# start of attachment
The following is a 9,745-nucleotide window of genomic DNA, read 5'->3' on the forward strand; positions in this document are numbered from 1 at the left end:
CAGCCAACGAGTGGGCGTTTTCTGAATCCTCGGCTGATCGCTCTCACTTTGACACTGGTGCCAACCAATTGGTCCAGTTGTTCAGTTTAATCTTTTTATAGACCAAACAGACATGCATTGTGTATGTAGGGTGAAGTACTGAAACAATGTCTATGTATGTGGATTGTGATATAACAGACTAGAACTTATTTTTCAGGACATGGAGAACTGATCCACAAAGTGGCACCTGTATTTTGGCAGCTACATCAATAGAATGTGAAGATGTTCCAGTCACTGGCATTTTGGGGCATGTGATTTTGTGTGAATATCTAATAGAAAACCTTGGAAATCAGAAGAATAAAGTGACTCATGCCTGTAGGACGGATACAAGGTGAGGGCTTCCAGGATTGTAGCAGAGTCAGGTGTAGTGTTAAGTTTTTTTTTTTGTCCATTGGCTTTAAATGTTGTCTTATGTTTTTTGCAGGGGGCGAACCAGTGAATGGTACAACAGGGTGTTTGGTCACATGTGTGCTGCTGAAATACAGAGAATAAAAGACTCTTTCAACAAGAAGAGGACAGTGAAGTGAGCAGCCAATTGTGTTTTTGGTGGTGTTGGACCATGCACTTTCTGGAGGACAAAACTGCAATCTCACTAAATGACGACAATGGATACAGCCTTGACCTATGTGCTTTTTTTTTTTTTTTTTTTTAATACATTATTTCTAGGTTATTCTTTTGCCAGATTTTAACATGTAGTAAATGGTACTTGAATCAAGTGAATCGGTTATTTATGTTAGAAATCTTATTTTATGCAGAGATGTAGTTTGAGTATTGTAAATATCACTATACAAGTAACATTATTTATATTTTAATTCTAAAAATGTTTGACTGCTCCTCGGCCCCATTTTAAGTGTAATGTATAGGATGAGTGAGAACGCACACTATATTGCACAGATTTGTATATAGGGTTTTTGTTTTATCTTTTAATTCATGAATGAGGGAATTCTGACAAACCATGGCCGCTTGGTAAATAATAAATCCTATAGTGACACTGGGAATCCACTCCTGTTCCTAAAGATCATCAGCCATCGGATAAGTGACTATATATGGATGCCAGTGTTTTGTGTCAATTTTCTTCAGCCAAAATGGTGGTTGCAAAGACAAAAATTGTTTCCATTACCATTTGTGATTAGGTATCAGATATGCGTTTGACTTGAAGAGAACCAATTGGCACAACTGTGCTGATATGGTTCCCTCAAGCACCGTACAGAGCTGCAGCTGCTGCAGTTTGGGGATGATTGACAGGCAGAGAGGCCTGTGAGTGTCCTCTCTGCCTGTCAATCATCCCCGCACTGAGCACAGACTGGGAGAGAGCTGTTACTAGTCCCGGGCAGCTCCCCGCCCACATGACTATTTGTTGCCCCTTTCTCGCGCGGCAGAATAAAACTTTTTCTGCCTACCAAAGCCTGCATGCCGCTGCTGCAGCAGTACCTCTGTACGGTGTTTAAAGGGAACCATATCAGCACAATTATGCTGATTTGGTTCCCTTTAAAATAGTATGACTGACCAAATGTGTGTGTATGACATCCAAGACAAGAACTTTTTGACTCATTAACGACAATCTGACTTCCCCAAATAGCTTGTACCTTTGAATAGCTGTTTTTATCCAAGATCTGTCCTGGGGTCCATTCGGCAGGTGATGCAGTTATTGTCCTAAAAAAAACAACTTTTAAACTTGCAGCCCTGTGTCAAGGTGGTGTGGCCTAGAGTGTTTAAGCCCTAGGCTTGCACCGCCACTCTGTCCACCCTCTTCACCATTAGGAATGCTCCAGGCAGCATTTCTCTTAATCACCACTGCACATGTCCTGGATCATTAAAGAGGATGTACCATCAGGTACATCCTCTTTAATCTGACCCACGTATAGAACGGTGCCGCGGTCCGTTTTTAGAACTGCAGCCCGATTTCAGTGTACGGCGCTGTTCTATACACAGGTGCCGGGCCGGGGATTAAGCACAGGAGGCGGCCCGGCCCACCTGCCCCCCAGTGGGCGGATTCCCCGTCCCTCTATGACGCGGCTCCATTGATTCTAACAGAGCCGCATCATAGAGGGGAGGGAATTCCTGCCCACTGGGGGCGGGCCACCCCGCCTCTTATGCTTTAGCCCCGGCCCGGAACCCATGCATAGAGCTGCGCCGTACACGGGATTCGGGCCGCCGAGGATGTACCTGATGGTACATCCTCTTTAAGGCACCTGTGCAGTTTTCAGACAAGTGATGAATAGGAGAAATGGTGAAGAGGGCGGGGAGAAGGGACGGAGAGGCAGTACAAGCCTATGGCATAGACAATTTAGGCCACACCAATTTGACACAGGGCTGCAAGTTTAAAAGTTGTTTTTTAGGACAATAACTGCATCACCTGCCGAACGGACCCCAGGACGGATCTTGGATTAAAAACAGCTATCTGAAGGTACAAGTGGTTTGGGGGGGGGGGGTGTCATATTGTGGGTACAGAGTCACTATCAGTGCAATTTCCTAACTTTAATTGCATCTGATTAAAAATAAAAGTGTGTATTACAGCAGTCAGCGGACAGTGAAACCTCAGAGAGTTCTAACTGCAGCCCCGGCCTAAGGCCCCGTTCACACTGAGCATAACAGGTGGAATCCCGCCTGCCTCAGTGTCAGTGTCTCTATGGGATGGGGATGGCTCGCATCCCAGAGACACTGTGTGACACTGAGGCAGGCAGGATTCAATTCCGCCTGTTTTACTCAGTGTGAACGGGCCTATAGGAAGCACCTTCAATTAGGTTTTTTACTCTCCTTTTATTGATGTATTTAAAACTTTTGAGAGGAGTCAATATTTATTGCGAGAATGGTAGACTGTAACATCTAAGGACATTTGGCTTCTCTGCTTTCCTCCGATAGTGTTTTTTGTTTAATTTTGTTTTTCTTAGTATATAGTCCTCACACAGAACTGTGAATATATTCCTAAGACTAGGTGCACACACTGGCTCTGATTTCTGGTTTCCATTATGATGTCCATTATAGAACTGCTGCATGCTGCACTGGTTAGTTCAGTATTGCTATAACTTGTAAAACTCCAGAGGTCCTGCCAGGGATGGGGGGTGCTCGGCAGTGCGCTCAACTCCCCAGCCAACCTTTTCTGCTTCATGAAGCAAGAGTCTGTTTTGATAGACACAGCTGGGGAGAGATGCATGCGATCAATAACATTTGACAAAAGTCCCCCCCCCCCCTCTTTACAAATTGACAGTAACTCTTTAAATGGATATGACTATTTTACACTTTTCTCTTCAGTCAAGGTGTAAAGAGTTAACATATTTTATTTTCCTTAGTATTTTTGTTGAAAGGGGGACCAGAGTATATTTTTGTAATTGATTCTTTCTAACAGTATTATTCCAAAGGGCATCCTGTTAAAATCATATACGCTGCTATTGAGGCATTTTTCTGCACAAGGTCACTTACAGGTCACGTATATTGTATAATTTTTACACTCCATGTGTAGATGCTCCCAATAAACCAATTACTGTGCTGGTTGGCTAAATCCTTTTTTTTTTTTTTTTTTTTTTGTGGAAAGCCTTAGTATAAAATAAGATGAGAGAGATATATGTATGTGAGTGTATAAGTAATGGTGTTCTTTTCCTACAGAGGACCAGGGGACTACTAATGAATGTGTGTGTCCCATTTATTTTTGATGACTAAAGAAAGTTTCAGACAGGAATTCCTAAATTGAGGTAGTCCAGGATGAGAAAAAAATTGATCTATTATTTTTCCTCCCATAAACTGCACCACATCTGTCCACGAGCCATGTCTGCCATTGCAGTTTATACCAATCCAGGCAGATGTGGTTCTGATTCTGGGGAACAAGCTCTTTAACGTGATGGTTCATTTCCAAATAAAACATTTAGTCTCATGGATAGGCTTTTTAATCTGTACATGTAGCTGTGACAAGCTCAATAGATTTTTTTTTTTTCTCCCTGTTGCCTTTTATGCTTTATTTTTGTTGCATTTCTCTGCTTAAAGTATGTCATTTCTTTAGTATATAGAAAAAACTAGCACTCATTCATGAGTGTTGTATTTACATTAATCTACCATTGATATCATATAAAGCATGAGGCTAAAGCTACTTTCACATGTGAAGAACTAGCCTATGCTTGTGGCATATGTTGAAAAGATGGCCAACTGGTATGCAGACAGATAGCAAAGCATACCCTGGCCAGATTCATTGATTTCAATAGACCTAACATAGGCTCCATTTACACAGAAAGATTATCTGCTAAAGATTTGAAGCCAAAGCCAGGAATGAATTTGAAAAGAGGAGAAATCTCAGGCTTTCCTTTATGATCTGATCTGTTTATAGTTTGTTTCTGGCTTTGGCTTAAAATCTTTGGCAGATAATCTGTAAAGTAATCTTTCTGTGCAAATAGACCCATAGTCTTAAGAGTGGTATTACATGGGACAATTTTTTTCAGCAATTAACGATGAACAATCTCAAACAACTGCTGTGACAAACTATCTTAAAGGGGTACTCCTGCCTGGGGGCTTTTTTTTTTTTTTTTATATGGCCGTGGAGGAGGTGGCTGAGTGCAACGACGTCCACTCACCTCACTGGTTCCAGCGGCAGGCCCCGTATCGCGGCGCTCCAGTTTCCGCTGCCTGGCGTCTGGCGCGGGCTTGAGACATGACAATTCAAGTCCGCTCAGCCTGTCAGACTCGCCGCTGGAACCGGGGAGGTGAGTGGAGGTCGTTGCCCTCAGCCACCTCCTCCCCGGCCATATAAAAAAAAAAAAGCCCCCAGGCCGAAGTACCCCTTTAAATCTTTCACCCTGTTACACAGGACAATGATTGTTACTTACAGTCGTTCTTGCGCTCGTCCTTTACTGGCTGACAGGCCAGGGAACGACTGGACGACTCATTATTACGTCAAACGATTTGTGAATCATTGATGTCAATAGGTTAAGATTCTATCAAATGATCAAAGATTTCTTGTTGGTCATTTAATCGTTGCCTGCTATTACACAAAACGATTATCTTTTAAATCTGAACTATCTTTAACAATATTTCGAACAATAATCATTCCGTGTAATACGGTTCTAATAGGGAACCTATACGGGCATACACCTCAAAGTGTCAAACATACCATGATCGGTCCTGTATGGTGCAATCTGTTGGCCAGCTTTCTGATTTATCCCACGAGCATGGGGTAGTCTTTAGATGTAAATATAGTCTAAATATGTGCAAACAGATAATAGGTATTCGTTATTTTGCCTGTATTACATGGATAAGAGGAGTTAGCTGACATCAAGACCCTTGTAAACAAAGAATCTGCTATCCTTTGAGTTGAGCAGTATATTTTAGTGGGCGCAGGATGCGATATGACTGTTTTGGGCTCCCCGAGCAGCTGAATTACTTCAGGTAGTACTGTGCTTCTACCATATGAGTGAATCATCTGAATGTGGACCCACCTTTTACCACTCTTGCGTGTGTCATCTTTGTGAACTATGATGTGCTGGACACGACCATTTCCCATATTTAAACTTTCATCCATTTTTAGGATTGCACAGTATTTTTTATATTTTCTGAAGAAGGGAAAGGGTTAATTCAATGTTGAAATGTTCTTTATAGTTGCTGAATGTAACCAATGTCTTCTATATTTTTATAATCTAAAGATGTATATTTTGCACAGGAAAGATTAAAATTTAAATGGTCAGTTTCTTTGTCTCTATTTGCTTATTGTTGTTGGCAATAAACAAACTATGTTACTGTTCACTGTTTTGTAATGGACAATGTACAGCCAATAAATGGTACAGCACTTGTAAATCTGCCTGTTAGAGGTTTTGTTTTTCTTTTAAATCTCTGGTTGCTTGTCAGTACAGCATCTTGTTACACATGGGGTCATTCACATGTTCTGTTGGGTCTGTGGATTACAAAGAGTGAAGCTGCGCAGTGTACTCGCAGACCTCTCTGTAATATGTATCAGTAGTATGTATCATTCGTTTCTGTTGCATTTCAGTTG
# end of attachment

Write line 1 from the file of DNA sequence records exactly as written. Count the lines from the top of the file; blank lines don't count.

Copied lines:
The following is a 9,745-nucleotide window of genomic DNA, read 5'->3' on the forward strand; positions in this document are numbered from 1 at the left end: